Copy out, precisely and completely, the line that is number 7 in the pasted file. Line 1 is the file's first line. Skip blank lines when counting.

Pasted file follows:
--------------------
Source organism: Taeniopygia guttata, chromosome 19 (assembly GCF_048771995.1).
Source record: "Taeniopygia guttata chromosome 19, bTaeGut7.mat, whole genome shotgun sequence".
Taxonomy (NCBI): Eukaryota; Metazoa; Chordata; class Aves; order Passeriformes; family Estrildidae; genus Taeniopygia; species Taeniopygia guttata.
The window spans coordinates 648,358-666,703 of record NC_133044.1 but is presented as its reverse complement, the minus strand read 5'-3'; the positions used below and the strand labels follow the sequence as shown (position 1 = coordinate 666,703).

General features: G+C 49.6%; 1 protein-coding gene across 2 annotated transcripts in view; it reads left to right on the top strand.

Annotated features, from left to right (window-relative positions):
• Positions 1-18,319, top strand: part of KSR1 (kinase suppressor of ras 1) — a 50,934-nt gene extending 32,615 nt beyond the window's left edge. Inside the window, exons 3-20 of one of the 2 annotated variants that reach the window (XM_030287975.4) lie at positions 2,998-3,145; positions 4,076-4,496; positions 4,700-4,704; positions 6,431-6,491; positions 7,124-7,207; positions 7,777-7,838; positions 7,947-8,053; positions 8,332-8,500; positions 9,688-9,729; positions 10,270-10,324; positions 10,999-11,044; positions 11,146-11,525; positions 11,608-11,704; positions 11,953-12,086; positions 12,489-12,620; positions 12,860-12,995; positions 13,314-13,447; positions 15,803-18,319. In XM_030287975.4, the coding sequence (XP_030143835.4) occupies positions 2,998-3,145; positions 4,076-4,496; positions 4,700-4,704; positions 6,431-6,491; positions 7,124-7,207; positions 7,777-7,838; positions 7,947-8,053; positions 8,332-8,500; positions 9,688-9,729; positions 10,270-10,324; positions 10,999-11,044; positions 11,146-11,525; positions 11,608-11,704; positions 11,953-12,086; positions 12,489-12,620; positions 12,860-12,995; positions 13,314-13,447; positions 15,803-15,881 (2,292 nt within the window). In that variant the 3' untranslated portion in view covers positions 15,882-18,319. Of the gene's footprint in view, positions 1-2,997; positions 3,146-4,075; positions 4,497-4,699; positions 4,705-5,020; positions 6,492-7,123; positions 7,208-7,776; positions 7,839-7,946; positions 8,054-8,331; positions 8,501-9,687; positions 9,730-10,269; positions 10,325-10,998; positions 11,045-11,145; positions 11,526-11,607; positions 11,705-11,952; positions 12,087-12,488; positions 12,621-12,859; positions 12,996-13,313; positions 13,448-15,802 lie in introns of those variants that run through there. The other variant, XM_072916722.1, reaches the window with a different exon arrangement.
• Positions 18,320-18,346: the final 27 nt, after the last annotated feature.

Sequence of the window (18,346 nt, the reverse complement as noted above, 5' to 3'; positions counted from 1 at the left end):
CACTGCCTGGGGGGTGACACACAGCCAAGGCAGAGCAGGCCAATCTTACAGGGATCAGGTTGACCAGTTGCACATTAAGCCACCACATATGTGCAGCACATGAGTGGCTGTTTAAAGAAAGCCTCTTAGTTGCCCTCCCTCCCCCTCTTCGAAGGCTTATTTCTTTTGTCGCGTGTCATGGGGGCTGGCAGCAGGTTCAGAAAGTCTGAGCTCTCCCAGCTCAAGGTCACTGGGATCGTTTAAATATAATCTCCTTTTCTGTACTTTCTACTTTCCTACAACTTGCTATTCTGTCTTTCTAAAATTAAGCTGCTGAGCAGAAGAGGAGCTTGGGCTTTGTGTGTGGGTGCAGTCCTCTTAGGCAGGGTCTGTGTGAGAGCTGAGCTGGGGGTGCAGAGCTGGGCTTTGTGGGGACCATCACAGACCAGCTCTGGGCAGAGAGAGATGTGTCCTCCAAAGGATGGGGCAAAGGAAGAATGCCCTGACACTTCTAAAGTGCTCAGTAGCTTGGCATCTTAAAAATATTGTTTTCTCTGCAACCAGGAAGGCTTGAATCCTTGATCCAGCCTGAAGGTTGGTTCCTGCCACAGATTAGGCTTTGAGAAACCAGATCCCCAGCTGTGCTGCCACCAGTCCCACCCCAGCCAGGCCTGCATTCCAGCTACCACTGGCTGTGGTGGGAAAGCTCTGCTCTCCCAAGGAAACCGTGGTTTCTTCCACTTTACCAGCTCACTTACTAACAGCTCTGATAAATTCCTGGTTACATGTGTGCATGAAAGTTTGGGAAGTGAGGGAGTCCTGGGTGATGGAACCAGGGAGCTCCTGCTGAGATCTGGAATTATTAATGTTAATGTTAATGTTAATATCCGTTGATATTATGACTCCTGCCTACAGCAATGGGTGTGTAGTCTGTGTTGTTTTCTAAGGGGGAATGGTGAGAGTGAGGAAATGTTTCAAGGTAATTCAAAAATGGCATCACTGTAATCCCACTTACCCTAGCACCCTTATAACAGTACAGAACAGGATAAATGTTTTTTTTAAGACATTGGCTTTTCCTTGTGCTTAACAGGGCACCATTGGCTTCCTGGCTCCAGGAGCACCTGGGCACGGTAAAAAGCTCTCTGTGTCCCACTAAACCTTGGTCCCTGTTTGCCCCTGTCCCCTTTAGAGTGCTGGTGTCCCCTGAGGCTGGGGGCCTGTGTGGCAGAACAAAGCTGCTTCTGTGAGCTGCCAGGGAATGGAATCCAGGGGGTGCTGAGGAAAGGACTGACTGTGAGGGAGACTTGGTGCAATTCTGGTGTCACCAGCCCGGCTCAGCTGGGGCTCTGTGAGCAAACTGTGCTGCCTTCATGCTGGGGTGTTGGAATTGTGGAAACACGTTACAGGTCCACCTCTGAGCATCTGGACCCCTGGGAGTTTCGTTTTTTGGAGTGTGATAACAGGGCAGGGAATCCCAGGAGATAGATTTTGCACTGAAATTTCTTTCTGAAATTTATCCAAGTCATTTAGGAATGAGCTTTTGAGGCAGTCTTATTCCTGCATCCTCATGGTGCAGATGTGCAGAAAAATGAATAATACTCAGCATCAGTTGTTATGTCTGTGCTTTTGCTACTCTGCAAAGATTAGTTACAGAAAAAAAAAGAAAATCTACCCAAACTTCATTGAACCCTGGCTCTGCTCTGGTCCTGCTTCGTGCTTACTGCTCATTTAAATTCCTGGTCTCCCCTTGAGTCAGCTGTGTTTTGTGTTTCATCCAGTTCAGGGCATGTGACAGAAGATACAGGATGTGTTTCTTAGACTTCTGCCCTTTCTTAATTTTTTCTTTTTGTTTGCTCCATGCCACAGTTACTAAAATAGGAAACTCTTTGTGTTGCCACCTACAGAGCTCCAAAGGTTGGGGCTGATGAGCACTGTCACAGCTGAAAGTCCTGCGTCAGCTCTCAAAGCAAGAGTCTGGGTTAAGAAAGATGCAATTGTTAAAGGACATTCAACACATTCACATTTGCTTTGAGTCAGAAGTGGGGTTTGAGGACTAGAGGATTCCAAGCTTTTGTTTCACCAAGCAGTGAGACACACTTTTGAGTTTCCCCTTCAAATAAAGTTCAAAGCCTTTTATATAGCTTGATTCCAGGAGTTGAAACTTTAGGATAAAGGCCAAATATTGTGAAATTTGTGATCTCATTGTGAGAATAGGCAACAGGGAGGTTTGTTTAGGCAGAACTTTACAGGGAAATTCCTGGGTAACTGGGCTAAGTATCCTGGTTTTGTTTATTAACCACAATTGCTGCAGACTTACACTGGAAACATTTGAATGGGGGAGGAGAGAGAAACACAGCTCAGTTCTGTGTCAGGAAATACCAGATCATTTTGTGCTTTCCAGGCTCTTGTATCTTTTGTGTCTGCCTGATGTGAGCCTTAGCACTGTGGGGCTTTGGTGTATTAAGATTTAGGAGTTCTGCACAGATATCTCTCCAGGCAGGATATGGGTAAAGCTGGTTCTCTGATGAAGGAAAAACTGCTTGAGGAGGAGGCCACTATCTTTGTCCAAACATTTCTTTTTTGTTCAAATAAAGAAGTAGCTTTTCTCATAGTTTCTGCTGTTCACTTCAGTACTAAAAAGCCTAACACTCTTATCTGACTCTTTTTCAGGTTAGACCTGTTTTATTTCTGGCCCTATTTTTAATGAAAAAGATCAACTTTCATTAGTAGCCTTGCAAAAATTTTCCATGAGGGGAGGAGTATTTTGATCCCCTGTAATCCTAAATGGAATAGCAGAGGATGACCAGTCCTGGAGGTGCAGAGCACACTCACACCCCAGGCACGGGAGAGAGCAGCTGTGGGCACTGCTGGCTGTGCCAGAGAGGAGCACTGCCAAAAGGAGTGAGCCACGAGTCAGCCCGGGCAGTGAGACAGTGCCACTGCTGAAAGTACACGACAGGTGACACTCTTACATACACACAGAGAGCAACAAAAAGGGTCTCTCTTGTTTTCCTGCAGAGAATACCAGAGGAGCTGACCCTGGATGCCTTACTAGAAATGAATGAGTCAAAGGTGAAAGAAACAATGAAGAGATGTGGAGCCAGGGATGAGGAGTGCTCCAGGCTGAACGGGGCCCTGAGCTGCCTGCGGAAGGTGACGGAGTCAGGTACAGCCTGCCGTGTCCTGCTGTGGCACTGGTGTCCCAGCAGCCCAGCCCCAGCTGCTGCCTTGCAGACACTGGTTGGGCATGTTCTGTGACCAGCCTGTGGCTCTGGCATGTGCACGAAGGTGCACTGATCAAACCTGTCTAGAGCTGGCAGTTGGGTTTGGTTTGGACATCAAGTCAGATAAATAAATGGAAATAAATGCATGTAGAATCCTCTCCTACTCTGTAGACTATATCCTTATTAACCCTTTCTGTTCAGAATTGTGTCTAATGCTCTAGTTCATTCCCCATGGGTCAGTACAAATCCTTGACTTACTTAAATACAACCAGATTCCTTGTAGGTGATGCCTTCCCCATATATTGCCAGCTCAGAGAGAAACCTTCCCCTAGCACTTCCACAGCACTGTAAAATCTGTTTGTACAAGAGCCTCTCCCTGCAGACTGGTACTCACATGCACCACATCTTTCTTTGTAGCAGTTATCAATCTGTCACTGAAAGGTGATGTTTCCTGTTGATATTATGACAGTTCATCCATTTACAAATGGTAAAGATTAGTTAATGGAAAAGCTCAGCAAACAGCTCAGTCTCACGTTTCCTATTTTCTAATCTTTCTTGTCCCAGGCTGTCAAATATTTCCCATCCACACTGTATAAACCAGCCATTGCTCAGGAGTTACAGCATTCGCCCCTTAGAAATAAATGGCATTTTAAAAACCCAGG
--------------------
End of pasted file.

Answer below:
• Positions 1-18,319, top strand: part of KSR1 (kinase suppressor of ras 1) — a 50,934-nt gene extending 32,615 nt beyond the window's left edge. Inside the window, exons 3-20 of one of the 2 annotated variants that reach the window (XM_030287975.4) lie at positions 2,998-3,145; positions 4,076-4,496; positions 4,700-4,704; positions 6,431-6,491; positions 7,124-7,207; positions 7,777-7,838; positions 7,947-8,053; positions 8,332-8,500; positions 9,688-9,729; positions 10,270-10,324; positions 10,999-11,044; positions 11,146-11,525; positions 11,608-11,704; positions 11,953-12,086; positions 12,489-12,620; positions 12,860-12,995; positions 13,314-13,447; positions 15,803-18,319. In XM_030287975.4, the coding sequence (XP_030143835.4) occupies positions 2,998-3,145; positions 4,076-4,496; positions 4,700-4,704; positions 6,431-6,491; positions 7,124-7,207; positions 7,777-7,838; positions 7,947-8,053; positions 8,332-8,500; positions 9,688-9,729; positions 10,270-10,324; positions 10,999-11,044; positions 11,146-11,525; positions 11,608-11,704; positions 11,953-12,086; positions 12,489-12,620; positions 12,860-12,995; positions 13,314-13,447; positions 15,803-15,881 (2,292 nt within the window). In that variant the 3' untranslated portion in view covers positions 15,882-18,319. Of the gene's footprint in view, positions 1-2,997; positions 3,146-4,075; positions 4,497-4,699; positions 4,705-5,020; positions 6,492-7,123; positions 7,208-7,776; positions 7,839-7,946; positions 8,054-8,331; positions 8,501-9,687; positions 9,730-10,269; positions 10,325-10,998; positions 11,045-11,145; positions 11,526-11,607; positions 11,705-11,952; positions 12,087-12,488; positions 12,621-12,859; positions 12,996-13,313; positions 13,448-15,802 lie in introns of those variants that run through there. The other variant, XM_072916722.1, reaches the window with a different exon arrangement.